As for multiplayer, Titanfall 2 is very similar to its predecessor, but includes a lot of variety to help extend progression and keep players engaged. Among the varied titan classes and player customization, Titanfall 2 always has something to be unlocked or changed. Unlike the campaign, titan classes aren’t allowed to be switched on the fly to keep the match balance, and only 6 titan classes are available as opposed to 8 in the campaign. Still, the selection and customization are vastly improved over the game’s predecessor, covering both the visuals for pilots and titans, and also skills and character perks. Online matches are fast, which makes it easy to get through using just one titan loadout. And for many, finding a comfort zone in a favourite titan would always be a thing. Titanfall 2 finally allows for customizing the look of your titan, which is no longer confined to the predetermined visuals – a great addition to those who like to have personality in their game. Multiplayer modes remain largely familiar and still combine free running as a pilot and heavy attacks as a titan, though some new changes are welcome. Titan shields are no longer restored on their own, making the machines more fragile than they used to be. Pilots can still climb aboard a titan, but this time they pull out a battery which automatically removes some of the enemy’s health and which can be re-used to give friendly titans a boost. Titanfall 2 encourages teamwork more so than its predecessor, as the original Titanfall was rewarding to individuals rather than the whole team. Multiplayer largely stayed the same, but some new changes make it more enjoyable and the fun of multiplayer is something I’ll keep coming back to.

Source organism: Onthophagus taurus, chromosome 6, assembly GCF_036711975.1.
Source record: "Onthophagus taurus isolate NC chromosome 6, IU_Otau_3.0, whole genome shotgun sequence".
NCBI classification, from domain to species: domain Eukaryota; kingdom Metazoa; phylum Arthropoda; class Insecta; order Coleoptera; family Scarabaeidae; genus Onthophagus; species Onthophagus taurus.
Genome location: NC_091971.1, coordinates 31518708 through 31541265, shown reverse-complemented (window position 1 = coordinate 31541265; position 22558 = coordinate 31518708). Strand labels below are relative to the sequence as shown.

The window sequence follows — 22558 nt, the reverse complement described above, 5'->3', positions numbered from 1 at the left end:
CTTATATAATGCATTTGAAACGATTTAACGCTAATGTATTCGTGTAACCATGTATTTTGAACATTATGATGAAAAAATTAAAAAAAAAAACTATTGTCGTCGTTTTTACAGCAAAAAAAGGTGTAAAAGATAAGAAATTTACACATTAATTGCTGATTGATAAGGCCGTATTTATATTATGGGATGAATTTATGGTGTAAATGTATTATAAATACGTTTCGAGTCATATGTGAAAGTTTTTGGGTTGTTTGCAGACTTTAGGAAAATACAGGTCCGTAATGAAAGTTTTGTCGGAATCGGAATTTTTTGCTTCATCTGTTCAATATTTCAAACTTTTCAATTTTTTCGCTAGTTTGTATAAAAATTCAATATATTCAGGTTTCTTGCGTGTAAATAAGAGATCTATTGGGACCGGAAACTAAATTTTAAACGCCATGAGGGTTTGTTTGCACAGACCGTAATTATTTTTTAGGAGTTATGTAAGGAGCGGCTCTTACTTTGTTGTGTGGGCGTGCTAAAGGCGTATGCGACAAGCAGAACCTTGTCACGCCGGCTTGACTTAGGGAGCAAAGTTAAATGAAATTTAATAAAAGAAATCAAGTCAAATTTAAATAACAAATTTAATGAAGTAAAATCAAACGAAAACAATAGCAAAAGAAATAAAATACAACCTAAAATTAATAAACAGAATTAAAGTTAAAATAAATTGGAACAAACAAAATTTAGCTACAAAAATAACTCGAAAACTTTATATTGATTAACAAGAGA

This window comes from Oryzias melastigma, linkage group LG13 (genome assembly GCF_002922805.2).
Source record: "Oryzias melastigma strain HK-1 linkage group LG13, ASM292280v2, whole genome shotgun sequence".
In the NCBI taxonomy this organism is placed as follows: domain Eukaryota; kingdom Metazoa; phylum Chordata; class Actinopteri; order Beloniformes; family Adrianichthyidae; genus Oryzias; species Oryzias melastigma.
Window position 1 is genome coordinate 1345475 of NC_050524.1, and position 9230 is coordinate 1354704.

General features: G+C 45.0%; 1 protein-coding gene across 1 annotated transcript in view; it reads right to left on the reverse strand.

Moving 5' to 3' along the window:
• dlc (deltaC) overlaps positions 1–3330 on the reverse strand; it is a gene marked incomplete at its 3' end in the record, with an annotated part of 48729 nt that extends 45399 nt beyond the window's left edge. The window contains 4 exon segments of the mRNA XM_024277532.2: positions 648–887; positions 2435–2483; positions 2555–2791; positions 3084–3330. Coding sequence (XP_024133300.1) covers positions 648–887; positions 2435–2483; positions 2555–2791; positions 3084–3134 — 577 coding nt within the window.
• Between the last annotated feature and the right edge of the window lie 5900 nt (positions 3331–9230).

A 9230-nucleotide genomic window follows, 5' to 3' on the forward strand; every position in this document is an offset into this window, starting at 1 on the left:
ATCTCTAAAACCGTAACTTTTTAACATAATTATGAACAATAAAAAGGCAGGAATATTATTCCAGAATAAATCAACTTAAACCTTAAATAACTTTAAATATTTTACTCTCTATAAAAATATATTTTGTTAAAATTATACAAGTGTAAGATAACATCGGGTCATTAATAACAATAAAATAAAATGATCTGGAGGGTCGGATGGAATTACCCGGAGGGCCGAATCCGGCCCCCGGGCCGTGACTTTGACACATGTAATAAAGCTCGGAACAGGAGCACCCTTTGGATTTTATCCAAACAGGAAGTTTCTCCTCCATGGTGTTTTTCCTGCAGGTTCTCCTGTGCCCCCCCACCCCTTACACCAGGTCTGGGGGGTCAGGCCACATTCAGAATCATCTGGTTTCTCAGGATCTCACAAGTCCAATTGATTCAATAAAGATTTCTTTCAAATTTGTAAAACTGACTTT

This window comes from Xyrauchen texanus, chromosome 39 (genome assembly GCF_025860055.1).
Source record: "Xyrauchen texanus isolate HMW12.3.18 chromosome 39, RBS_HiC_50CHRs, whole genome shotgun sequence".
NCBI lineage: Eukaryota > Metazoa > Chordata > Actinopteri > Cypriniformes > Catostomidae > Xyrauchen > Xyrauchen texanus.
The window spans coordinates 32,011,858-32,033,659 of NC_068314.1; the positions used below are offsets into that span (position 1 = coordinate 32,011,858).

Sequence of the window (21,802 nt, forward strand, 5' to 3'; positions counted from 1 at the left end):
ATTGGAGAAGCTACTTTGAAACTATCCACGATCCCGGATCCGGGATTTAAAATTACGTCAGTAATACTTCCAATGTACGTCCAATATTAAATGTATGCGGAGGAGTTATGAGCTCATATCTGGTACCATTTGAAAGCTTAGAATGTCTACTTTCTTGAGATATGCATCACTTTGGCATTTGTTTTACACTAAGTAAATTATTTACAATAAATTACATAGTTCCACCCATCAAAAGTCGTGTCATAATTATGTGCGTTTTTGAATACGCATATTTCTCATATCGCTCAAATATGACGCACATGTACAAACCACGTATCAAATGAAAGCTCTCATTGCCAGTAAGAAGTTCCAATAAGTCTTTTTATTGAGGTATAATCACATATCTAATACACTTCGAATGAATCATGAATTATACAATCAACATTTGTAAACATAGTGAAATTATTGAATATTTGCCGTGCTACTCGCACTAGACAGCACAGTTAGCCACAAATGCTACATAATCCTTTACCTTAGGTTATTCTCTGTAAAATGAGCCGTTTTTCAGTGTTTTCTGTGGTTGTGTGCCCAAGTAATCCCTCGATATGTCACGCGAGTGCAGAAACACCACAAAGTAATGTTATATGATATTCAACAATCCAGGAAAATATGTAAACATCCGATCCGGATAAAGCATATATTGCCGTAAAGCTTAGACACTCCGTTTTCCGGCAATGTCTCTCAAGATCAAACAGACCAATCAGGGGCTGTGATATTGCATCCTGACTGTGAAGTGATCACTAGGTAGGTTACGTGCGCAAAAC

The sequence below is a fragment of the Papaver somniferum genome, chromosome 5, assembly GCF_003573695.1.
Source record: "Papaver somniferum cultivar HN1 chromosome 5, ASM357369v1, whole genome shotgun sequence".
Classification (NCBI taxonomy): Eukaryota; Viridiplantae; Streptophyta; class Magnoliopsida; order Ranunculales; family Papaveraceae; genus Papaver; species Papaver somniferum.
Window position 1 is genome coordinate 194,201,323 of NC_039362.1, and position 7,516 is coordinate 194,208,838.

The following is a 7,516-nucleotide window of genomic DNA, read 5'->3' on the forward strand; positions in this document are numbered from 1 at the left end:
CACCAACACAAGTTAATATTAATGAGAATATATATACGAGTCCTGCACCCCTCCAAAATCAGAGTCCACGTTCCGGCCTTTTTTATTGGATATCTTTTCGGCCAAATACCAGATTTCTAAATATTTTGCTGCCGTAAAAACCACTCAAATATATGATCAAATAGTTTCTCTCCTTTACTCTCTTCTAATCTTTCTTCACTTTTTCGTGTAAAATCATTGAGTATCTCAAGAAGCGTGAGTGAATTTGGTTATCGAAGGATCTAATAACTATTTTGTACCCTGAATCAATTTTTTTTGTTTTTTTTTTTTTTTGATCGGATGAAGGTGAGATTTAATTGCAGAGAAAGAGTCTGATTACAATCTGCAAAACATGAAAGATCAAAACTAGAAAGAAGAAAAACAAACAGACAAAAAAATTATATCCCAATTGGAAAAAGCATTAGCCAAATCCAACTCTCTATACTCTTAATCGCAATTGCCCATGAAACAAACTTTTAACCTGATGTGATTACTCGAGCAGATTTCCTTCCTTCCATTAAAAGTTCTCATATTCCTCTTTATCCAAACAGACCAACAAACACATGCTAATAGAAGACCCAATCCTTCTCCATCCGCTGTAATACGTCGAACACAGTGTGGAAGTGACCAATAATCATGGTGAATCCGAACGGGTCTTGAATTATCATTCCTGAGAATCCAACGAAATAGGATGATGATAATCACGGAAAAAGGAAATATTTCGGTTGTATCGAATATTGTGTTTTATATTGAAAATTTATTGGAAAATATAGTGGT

On the overall note, Titanfall 2 is an excellent first-person shooter albeit with a couple drawbacks, that don’t so much distract from the experience as they leave desiring a little more fine tuning. The game already brings many improvements that players have asked of in its predecessor and features one of the best campaign’s I’ve ever seen in a game, one that paces itself incredibly well and keeps you engaged until the very end. Although its very short, the single player mode provides enough variety to never feel stale, as the player goes from one colourful locale to another. Each level feels unique and many introduce an interesting spin on the regular gameplay. The game is even worth buying for the single player alone, but its online gameplay is also stellar. With its multiplayer, Titanfall 2 further addresses many of the complaints players had in respect to the original game by including customization for both pilots and titans, as well as a larger variety of titan classes to be selected. The customization not only allows to make your titan stand out in the field, but also expands to a choice of multiple character perks and upgrades to diversify playstyles. Titanfall 2 is the right kind of sequel to the original game and all of the improvements make it worthwhile playing, whether you enjoy an exhilaratingly fast campaign or spending hours on improving your multiplayer skills. Either way, Titanfall 2 is an enjoyable experience and I would recommend giving this game a try.